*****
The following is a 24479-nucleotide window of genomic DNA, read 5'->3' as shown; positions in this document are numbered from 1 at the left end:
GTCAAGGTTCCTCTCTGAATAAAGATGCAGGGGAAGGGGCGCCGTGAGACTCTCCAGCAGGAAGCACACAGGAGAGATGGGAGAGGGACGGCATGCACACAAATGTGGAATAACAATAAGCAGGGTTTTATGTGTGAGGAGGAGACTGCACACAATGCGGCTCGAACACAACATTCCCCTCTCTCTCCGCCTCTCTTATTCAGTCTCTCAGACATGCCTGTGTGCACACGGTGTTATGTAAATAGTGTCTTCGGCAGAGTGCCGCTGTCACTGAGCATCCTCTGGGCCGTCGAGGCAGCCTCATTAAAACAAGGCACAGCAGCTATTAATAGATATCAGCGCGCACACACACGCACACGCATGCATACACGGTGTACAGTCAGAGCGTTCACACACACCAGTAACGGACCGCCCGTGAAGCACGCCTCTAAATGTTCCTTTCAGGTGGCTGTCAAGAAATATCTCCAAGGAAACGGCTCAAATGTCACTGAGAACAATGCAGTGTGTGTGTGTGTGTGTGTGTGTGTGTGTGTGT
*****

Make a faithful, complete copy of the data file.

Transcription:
The following is a 24479-nucleotide window of genomic DNA, read 5'->3' as shown; positions in this document are numbered from 1 at the left end:
GTCAAGGTTCCTCTCTGAATAAAGATGCAGGGGAAGGGGCGCCGTGAGACTCTCCAGCAGGAAGCACACAGGAGAGATGGGAGAGGGACGGCATGCACACAAATGTGGAATAACAATAAGCAGGGTTTTATGTGTGAGGAGGAGACTGCACACAATGCGGCTCGAACACAACATTCCCCTCTCTCTCCGCCTCTCTTATTCAGTCTCTCAGACATGCCTGTGTGCACACGGTGTTATGTAAATAGTGTCTTCGGCAGAGTGCCGCTGTCACTGAGCATCCTCTGGGCCGTCGAGGCAGCCTCATTAAAACAAGGCACAGCAGCTATTAATAGATATCAGCGCGCACACACACGCACACGCATGCATACACGGTGTACAGTCAGAGCGTTCACACACACCAGTAACGGACCGCCCGTGAAGCACGCCTCTAAATGTTCCTTTCAGGTGGCTGTCAAGAAATATCTCCAAGGAAACGGCTCAAATGTCACTGAGAACAATGCAGTGTGTGTGTGTGTGTGTGTGTGTGTGTGTGTGT